Criticizing local government over tax rates isn’t anything new, says Mayor Don Anderberg, and simply saying council should lower the mill rate to accommodate rising property assessments doesn’t account for the budgetary needs that establish the mill rate calculation in the first place.
Adjusting the budget, the mayor adds, would decrease taxes but would result in less services being provided.
“Generally over the years everybody wants good quality services,” he says. “I’m not hearing that from the citizens that they’re willing to shut the pool down.”
Much of budget expenses for services are also beyond council’s control, like the federal carbon tax.
“When that street sweeper goes out there, it’s running on fuel that’s 40 per cent higher than it was last year,” Mayor Anderberg says. “So who pays for that?”
The concerns Our Voices Matter raise over inadequate public consultation for proposed projects like the amphitheatre and curling rink, he continues, stem from misunderstanding the town’s development process.
Opportunities for public input are provided through municipal plans, information nights and studies, such as the recently completed recreation master plan.
Mayor Anderberg also points out the presentations for the amphitheatre and curling rink were initiated by groups independent of town council, and presenting to council is the first step to see if a proposal is even viable.
Even with council support, every development project requires permitting and often land rezoning, both of which require public input before moving forward.
“I don’t think anybody is trying to do the wrong thing,” says Mayor Anderberg. “That’s the issue: it’s a matter of trust. Some people don’t trust anybody. You got to trust that the process will work.”
Council’s decision to suspend the facilities committee, he continues, wasn’t an attempt to stifle public input but resulted from working more closely with the MD of Pincher Creek. Funding for facilities in Pincher Creek is shared between the two municipalities, and he says the facilities committee did not provide the MD with adequate representation.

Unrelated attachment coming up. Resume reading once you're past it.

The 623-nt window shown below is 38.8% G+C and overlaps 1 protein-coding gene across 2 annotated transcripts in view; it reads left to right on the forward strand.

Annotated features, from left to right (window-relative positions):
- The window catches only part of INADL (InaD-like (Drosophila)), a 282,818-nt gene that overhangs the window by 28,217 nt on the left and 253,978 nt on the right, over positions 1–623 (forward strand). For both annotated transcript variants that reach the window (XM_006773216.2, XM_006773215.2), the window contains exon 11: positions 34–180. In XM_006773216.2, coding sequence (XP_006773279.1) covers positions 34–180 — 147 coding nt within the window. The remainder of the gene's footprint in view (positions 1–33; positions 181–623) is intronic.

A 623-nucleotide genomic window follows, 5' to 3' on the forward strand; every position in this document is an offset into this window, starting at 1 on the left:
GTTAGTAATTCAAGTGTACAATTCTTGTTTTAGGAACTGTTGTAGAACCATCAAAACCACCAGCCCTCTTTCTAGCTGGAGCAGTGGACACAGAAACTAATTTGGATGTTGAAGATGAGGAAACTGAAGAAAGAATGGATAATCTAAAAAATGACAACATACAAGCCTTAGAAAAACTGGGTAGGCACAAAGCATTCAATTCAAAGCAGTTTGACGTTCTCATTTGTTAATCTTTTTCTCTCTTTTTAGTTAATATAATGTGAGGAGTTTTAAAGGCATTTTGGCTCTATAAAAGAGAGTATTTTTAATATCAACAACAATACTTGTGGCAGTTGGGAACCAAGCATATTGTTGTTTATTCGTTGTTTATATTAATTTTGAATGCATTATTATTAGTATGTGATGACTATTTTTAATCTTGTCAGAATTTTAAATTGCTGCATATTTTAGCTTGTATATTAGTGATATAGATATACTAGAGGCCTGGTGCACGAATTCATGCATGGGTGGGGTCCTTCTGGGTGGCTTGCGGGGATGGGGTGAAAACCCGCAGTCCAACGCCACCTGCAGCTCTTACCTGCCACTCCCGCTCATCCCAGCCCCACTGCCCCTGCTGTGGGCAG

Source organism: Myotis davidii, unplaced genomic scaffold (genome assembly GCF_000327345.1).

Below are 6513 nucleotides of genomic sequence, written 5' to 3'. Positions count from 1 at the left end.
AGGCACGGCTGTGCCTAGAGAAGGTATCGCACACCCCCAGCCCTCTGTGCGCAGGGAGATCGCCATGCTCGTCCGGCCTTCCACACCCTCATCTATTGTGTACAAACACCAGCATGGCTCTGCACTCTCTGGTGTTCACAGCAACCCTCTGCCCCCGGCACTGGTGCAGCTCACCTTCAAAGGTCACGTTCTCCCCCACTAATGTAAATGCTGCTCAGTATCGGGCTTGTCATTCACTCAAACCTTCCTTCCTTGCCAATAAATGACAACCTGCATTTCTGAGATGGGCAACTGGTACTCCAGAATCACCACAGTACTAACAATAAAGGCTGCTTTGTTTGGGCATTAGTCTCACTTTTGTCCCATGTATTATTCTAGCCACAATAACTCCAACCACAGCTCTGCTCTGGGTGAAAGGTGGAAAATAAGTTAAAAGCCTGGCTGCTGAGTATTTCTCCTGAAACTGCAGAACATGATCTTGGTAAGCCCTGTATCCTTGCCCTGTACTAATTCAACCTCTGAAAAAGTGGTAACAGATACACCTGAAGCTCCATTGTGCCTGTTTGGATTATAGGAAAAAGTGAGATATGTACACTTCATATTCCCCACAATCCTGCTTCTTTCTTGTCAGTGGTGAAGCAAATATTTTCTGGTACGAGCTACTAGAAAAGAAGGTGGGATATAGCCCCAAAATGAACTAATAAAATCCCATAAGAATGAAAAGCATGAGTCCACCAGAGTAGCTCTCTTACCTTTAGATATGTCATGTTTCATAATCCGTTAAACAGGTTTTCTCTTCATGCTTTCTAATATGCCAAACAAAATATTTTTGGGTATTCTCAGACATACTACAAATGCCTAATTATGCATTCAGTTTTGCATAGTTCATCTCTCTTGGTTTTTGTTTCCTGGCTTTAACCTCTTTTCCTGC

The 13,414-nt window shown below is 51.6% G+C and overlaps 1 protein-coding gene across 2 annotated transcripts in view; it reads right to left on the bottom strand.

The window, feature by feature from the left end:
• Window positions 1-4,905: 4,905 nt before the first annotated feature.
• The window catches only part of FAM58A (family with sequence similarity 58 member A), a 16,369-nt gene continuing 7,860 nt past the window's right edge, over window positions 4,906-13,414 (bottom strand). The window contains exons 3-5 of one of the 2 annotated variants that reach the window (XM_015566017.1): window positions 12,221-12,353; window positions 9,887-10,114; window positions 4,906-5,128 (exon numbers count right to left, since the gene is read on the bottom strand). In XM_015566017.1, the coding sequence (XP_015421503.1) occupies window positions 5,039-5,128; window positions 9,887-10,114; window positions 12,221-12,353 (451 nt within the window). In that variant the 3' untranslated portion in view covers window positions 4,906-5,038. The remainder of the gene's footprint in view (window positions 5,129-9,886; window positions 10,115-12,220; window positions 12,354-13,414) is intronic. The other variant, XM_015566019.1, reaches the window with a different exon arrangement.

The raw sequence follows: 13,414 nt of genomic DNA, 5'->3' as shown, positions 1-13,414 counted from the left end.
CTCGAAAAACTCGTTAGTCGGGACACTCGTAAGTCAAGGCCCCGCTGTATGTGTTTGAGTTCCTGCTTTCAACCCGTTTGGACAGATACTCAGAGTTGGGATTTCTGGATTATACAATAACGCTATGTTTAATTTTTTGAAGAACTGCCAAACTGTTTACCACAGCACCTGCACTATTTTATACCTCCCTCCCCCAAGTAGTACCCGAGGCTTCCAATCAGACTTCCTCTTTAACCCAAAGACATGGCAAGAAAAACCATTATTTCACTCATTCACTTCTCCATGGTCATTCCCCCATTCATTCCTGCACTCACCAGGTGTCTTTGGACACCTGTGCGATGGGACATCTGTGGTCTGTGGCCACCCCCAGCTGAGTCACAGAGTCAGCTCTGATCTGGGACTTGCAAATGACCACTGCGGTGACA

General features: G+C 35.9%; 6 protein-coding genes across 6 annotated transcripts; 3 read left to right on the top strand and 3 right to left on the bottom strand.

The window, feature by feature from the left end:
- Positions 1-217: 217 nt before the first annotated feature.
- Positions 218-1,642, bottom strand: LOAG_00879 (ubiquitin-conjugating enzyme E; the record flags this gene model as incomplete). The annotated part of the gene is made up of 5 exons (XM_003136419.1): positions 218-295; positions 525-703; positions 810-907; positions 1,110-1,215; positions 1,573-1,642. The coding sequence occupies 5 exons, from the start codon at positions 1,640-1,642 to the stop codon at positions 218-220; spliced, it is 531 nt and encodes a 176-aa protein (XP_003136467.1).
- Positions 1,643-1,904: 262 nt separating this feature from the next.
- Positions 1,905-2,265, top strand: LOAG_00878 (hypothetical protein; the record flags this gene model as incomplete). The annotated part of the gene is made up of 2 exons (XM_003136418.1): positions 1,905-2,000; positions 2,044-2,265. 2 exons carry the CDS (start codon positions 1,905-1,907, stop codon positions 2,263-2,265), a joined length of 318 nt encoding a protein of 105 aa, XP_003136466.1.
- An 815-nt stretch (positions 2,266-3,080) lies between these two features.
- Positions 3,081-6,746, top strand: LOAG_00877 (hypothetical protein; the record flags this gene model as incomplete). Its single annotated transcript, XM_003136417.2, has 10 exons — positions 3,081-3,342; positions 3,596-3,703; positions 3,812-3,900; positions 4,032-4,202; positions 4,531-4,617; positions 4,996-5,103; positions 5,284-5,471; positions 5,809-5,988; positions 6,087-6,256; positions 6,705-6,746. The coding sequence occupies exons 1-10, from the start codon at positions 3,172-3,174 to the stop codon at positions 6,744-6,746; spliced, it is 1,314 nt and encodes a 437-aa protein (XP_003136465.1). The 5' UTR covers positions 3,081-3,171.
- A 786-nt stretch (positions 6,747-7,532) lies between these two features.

Since signing an intermunicipal collaboration framework, the town and MD have created an ICF committee where topics like facilities are discussed between the two councils, making the facilities committee redundant.
Any resident who would like to express their views, says Mayor Anderberg, is welcome to contact administration for either council and schedule a time to present as a delegation.
Oct. 18, 2021
With or without Municipal Affairs conducting an inspection, Our Voices Matter says the local government will be held accountable at the upcoming municipal election.
Despite voicing the group’s concerns, Mr. Litkowski says his involvement with Our Voices Matter is not aimed at seeking a position with the next town council. Mr. Litkowski previously served as a town councillor from 2015 to 2017 after filling a mid-term vacancy on council.
“I don’t gain anything from this movement,” he says. “All I gain is the satisfaction that I’ve maybe have helped a lot of the senior citizens, the single parents on fixed incomes, the people who can’t find an affordable house to live in in this town or won’t come to live in this town because the jobs don’t pay enough for them to get a place to live.”
“This is supposed to be a community,” he adds, “and right now most of the people don’t think of it as a community.”
People choosing their local representatives at the polls, says Mayor Anderberg, is a process he welcomes.
“With an election coming up, if someone has an intention of sending someone else then vote for them and continue on,” he says.
“I’ve always said I’d work hard in the best interests of the community and that’s what I’ve done, I believe, for the most part with anything I had control over,” he continues. “I guess if there’s people out there thinking it’s not good then get someone else.”
Nominations for the Oct. 18 municipal election close Sept. 20. More information is available online at bit.ly/AB_elections.
Sean Oliver, Local Journalism Initiative Reporter, Shootin' the Breeze